General Dance Discussion > I want a cheap dance floor at home

Discussion in 'General Dance Discussion' started by chachachacat, Jun 5, 2011.

  1. chachachacat

    chachachacat Well-Known Member

    Any suggestions?
    *About 8' x 10'
    *Renting, so portable
    *Currently a ceramic tile floor

    Looking for a way to keep this project cheap!
    Any advice is welcome. Thanks!
  2. Subliminal

    Subliminal Well-Known Member

    Hmm. One of the local warm-weather outdoor dances uses a giant roll of linoleum... if you can get it to stay down in that small a space, it might work.
  3. Joe

    Joe Well-Known Member

    3/4" plywood?
  4. TinyDancer109

    TinyDancer109 Well-Known Member

    wouldnt this move right out from under your feet? how do you secure it?
  5. nucat78

    nucat78 Active Member

    3/4-in plywood is pretty heavy stuff. I think the seams might be more of an issue than the plywood sliding around, but I've seen some bad seams on "real" dance floors as well, especially the portable squares.

    I posted a similar query awhile back about my concrete basement floor. PM me if you want details on what products I've found at the local home improvement stores.
  6. megeliz

    megeliz Member

    If you had a contact with one of the companies that do the portable dance floors for dance events, they sometimes have old floor that they're willing to unload pretty cheaply.
  7. Ray Sison

    Ray Sison New Member

    It's wonderful to have a dance floor at home. I saw one at an acquaintance's home in Washington, D.C. and I was impressed. It was just big enough for progressive dances, but just great for Salsa, Lindy, and other spot dances... :)
  8. chachachacat

    chachachacat Well-Known Member

    Has anyone ever laid a dance floor before? Snap & Lock? Or underlayer w/ wood slats?
    I wonder if I should try to do it myself or have it installed for $3 s.f.? (Installion plus flooring and underlayer)
    I can get the wood flooring pretty cheap - $100, or could get it installed about $300.
    Any advice much appreciated!
  9. Angel HI

    Angel HI Well-Known Member

    Years ago, my first studio had ordered a floor from Harlequin that never arrived. We laid (ourselves) a 30'X30' sub-flooring (partical board) in preparation. In waiting, we simply sanded and poly-urethaned the boards, and were blown away by how well they danced, and even more so by how long they lasted. 6 months later when the flooring arrived, it was the wrong one. We sent it back, and continued using the partical board. 4 months later, we cancelled the dance floor, and continued to use the partical board for the next 10 years (resurfacing it every 9 - 12 months).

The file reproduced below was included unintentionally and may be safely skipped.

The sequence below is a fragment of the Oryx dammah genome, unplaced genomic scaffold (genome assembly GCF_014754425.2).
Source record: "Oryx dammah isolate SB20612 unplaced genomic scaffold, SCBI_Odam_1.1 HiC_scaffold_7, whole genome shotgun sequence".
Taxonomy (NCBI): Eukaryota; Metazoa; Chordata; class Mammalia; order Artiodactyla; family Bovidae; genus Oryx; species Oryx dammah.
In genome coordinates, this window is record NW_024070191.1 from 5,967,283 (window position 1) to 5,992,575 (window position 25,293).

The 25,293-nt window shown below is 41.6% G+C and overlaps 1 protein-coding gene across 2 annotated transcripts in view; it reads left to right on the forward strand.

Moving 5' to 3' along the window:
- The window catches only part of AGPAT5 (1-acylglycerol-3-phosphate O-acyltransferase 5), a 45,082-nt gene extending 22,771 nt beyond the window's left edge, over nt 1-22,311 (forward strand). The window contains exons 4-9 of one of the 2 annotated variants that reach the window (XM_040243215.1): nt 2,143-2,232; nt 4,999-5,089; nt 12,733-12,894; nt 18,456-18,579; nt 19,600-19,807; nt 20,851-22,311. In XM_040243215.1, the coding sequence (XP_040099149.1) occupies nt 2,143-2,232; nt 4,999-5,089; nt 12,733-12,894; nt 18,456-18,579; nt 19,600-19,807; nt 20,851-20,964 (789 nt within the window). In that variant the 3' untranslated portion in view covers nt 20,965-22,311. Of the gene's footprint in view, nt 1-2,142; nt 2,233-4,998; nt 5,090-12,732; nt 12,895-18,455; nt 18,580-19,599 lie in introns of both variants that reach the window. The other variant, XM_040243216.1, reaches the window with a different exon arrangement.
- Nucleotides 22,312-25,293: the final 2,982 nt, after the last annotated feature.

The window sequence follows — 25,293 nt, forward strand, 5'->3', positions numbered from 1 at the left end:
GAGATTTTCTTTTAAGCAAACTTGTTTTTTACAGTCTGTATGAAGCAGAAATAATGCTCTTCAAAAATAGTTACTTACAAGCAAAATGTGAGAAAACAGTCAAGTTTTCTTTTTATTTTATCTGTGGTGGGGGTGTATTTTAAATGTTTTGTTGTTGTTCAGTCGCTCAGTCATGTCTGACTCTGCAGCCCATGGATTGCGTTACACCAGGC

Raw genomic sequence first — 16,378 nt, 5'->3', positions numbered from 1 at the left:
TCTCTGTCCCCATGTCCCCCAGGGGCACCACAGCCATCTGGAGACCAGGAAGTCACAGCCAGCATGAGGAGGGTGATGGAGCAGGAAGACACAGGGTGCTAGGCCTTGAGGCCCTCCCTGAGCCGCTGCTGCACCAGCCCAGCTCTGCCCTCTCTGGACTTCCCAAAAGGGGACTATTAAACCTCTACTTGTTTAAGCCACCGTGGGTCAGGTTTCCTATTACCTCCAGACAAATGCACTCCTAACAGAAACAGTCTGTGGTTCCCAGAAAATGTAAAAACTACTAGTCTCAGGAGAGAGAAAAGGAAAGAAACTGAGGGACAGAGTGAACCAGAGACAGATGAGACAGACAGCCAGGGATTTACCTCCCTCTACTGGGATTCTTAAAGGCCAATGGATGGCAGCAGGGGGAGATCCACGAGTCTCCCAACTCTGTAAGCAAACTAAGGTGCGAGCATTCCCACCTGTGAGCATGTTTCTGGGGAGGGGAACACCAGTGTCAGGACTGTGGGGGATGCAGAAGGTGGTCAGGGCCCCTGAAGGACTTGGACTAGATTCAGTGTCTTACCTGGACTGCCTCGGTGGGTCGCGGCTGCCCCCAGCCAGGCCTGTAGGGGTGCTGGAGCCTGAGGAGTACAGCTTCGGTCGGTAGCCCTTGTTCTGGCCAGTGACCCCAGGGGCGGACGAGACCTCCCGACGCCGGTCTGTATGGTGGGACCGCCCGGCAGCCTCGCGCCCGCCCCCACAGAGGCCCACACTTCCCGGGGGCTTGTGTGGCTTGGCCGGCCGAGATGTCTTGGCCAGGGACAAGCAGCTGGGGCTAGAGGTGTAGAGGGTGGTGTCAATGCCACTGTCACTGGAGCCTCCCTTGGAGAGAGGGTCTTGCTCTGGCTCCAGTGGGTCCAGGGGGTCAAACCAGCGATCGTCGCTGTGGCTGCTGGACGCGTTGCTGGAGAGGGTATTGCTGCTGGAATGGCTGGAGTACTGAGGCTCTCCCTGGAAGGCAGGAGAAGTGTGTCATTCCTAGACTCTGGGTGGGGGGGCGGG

Keep in mind that we are talking about a business floor that was used daily for ballroom, latin, and showcase (jazz and tap). Such in your home for private usage would be a no-brainer, I would think. In our main room, we did lay (ourselves) a laminate tongue and groove flooring that lasted equally as well. If you are interested in doing it yourself, I'm certain there are hundreds of instructions on the web, but I will be glad to talk with you via PM.
    SarahDanceandElegance likes this.
  10. LCbaseball22

    LCbaseball22 Member

    I've wondered about this myself. Would love to have a space to dance in my house and it's an old house with hardwood floors but unfortunately in no shape for dancing. We're talking nails sticking up, loose floorboards, etc :lol:

    We do have limited space in our kitchen which has linoleum flooring and that works pretty well for fairly stationary dances such as Swing and Salsa...but that's about it. I'm actually going to start teaching a friend of mine to dance tomorrow. Unfortunately not the girl I've mentioned before...she says she'd love to learn but hasn't made much effort to accomodate when we can meet, so I'm teaching one of my male friends now, lol. And I guess we'll just use our kitchen since I'm going to start him off with East Coast Swing.

    On that note, I don't mean to hijack the thread but what are your guys thoughts on men dancing together?

    Our instructor actually says trying to follow another man's lead gives you a better sense for leading since you've put yourself in the girl's shoes and will have realized what does and doesn't work very well or whatever.